The investment committee at Alhambra has been very busy these past 2 weeks analyzing the current world economic situation. Europe sits idle; they are mired in a financial crisis and engrossed in a political chess match. The rest of the world watches the drama and prays for it to end. For, resolution could ignite global trade and put their current balance sheet liabilities in the rear view mirror.
Spain is now in the spotlight, checked by the EU. Last fall we saw 6.3% as a tipping point yield on Spanish debt–Alhambra Investment Partners 10/09/2011, low and behold here we are ending the week at 6.22%, down from a high of 6.66% at the beginning of the month. Spanish 10yr Bond Yields
As Jeff Snider so presciently pointed out last week, Spanish banks are having a difficult time. They are finding themselves short of capital and short of high quality collateral to post to fund operations. The heavy demand for high quality collateral can be seen in charts for US, German, Swiss or Japanese government bonds. And they are in high demand.
So we know that Spanish banks are in need of capital. They are struggling on a daily basis to stay solvent, or at least operating. The real estate market in Spain, like much of the world, is anemic. Non-performing bank loans topped out at just over 5.6% in the US, but are seen to be about 8.5% currently in Spain. The Spanish government finds themselves in no position to rescue banks from their current predicament. As I write, Spain has indeed requested EU support for bailout funds of Eu100bln it seems the EU will comply:
During times such as these, we are inclined to find analogies and somehow make comparisons in order to get a grasp on what is at hand. Two analogies merit discussion. We can first draw an analogy to our own country’s struggles dating to the late 1700’s and eventually leading to Civil War. The benefits of economic union experienced in this country, coupled with the current rhetoric and political history of Europe lead us to the second analogy. As the plot progresses, Spain as well as Greece and the others, could be viewed as just states in the union.
Joe commented this week that the idea of “The United States of Europe” traces back to at least the 1840’s and Victor Hugo, author of Les Miserables. Ben Valore-Kaplan of Syntrinsic Investment Counsel gave me the comparison to our own struggles with federalism culminating in the confederacy. We might also assume that the powers wanting a “United States of Europe” knew, just as played out in the US, that fiscal crisis is necessary in order to take another major step toward full economic unity.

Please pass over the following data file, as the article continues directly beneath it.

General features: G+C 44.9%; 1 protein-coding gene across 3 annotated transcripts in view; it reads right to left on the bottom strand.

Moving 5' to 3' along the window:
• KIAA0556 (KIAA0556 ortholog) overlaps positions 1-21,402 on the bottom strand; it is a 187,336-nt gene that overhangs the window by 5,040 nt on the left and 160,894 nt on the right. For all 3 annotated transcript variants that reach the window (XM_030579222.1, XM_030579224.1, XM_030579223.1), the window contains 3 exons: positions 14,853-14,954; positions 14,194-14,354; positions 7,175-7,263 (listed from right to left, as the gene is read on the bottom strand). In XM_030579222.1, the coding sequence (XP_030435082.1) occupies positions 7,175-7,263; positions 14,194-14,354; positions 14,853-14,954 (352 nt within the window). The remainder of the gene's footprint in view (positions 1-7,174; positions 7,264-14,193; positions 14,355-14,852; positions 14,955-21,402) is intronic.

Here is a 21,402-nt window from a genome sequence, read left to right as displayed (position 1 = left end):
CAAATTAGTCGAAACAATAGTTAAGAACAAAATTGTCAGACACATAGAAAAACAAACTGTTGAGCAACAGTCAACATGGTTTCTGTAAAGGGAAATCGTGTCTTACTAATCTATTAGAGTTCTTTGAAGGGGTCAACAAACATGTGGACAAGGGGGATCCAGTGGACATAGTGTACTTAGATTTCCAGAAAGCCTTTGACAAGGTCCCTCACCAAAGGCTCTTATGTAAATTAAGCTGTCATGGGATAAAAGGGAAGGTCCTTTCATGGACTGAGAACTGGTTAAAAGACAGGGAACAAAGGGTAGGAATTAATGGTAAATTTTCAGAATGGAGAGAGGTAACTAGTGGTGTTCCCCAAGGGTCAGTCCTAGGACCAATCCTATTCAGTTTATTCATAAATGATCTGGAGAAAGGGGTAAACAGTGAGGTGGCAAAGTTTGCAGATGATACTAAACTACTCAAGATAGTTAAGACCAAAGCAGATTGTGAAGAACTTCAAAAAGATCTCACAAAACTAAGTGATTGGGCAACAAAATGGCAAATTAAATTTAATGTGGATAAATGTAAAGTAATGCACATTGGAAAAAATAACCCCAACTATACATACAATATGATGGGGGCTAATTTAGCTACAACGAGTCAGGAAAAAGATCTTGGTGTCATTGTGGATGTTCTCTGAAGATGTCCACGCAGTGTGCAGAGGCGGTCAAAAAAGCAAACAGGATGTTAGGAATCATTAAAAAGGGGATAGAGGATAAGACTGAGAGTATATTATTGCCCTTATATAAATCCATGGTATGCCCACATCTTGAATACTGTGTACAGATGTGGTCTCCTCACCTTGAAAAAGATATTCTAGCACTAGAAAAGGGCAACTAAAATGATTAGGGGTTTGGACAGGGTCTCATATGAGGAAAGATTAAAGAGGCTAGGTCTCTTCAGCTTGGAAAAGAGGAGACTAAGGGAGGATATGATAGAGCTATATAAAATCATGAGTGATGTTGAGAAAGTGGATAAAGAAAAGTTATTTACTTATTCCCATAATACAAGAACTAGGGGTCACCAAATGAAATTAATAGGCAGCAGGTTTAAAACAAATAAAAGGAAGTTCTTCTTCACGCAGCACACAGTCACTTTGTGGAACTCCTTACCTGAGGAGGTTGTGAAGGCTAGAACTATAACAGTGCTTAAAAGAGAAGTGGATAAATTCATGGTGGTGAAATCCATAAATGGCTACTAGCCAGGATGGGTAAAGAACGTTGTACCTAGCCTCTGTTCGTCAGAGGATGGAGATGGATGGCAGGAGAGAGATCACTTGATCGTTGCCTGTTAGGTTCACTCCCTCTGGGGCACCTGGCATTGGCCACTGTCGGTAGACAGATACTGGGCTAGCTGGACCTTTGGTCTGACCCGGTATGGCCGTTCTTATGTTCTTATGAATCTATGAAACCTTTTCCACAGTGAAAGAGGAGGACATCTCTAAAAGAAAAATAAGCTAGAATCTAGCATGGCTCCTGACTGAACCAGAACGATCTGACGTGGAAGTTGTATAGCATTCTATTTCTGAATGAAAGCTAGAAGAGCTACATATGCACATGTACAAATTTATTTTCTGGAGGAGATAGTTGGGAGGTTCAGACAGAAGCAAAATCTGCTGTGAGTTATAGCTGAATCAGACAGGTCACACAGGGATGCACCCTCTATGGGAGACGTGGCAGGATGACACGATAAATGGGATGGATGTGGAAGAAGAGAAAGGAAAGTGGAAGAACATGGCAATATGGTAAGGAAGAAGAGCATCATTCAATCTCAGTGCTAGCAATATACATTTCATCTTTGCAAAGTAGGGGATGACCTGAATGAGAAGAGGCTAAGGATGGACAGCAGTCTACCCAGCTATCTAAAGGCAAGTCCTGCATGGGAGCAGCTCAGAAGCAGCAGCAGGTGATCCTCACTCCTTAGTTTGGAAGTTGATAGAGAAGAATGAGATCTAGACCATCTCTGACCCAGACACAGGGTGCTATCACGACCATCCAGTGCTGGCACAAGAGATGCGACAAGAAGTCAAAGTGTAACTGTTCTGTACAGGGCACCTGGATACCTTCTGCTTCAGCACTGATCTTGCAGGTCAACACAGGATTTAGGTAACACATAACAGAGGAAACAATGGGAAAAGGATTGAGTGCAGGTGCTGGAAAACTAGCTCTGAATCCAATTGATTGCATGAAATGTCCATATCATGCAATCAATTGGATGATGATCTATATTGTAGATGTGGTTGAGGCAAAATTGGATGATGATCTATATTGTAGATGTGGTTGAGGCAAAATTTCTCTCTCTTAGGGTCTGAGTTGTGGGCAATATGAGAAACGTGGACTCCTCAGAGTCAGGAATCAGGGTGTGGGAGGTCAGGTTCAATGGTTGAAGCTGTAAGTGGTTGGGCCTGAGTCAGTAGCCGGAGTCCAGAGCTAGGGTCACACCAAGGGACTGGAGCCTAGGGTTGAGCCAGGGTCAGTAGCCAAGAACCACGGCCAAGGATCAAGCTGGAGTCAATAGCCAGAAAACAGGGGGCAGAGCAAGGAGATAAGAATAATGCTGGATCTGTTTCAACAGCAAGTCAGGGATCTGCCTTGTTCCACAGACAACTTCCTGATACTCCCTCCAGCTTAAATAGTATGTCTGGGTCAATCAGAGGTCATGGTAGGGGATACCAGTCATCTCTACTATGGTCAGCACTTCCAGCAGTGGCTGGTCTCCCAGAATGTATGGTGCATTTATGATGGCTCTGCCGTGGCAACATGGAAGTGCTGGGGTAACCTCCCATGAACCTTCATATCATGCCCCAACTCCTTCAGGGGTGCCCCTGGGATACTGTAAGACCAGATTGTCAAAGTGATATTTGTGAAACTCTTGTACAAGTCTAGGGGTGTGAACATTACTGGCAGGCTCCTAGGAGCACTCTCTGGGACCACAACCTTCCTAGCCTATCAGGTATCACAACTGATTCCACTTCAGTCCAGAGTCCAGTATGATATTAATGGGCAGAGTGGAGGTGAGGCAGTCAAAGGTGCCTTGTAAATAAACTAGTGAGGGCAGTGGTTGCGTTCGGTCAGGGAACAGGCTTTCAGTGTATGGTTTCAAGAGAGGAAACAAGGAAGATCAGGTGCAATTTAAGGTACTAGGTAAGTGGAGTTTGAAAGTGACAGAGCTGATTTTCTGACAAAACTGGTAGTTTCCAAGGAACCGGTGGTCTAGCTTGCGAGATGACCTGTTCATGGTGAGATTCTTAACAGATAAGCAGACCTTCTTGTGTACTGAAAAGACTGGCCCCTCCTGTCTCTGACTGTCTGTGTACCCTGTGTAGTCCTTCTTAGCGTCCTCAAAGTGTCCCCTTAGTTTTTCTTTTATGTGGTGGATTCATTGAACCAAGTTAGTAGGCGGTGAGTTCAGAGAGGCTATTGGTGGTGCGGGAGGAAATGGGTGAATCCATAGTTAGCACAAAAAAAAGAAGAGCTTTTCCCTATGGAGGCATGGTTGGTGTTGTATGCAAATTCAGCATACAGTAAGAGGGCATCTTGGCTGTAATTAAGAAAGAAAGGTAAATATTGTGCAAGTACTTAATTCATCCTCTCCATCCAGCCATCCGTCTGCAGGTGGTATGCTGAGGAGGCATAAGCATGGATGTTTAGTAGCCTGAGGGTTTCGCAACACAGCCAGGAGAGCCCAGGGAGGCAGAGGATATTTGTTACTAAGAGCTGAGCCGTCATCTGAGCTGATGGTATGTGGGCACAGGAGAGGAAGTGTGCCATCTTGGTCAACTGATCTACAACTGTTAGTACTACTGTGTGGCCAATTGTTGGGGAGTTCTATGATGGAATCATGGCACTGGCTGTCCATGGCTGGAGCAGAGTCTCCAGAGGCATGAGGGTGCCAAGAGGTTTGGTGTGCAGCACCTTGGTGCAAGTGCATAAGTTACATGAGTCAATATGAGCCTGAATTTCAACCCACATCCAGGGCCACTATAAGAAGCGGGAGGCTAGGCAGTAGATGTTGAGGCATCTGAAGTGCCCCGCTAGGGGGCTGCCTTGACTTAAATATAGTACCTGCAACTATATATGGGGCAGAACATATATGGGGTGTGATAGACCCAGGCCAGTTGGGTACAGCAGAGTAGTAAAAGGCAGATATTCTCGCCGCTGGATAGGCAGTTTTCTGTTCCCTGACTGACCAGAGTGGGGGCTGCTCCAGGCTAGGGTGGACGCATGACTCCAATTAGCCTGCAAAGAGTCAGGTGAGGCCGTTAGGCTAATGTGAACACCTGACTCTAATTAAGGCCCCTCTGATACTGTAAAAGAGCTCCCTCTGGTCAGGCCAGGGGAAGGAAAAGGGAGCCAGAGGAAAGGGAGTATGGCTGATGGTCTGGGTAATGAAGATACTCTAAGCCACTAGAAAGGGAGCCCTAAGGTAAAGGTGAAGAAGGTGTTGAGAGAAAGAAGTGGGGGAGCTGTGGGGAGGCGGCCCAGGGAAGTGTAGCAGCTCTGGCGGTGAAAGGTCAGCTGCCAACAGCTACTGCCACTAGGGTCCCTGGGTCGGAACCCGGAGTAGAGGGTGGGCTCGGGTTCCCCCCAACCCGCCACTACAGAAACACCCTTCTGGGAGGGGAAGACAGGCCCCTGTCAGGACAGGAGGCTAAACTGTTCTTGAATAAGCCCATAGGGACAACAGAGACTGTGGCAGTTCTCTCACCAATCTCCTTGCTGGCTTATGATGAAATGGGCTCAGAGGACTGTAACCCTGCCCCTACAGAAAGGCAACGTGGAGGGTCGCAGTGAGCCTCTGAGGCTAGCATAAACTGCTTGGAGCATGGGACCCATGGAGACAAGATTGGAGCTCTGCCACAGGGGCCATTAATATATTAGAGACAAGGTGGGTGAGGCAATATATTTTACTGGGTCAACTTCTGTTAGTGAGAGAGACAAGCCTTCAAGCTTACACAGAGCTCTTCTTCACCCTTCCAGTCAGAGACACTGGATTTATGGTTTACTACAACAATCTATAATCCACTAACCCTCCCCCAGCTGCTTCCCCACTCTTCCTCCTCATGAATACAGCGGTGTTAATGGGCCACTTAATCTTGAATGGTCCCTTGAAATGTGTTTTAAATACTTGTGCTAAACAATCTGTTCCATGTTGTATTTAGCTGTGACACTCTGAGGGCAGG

So the political chessboard is set and we must examine the moves playing out in the political arena in order to discern likely outcomes and subsequent market reactions. On its own, Spain is insolvent. But, if one considers Spain to be merely a state in the European Union, they are in many ways better off than our own California. Spain’s government deficit is 8.5% of gdp. California, taking into consideration their per capita share of the federal debt, has a budget deficit of about 13% of gdp. In fact Europe, as a whole, is much better off fiscally than the US with debt/gdp=87% v the US at 103% and current gov’t deficits of 4.1% of gdp compared to our 8.7%. As for the banks, our commercial banking system has about $1.5trln in equity capital. Should the entire banking system of Europe need re-capitalized, Europe could still have debt levels below that of the US.
As Mario Draghi of the ECB spoke this week, it seemed apparent that he knew Spain was in a pickle. What he said was that current political mandates prevent him from doing anything to help them. But what he knows is that, given certain political concessions, the EU could solve their problems.
On our spectrum of outcomes we place the highest probability on the above scenario. Should events continue to unfold in line with this view, markets should react positively. Resolution means global commerce can increase. Unlocking an important funding mechanism to the world economy would be expected to benefit stocks globally, in the short term. Sentiment is negative, the market has sold off over 10% since early April and, from a long term perspective, we find stocks to be undervalued.
The above scenario is not a foregone conclusion. But, upon seeing market strength on Wednesday, we took our risk barometer back to neutral and purchased stocks in tactical strategies.
Add 3% Dassault Systems (DASTY). Dassault is a French company providing the global economy with 3D design capabilities. It receives half its revenue outside of Europe.
Add 3% Bank of New York Mellon (BK).
Add 3% Power Shares Nasdaq Index (QQQ). Invest is US innovation.
Add 4% Wisdom Tree Japan Hedged (DXJ). Japan is a country with lots of innovation and no population growth. We feel they may see currency devaluation as a strategy to combat their heavy debt load and demographic issues. Devaluation would likely benefit stocks, but currency translation remains the concern when investing here.
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For information on Alhambra Investment Partners’ money management services and global portfolio approach to capital preservation, Douglas R. Terry, CFA is reachable at firstname.lastname@example.org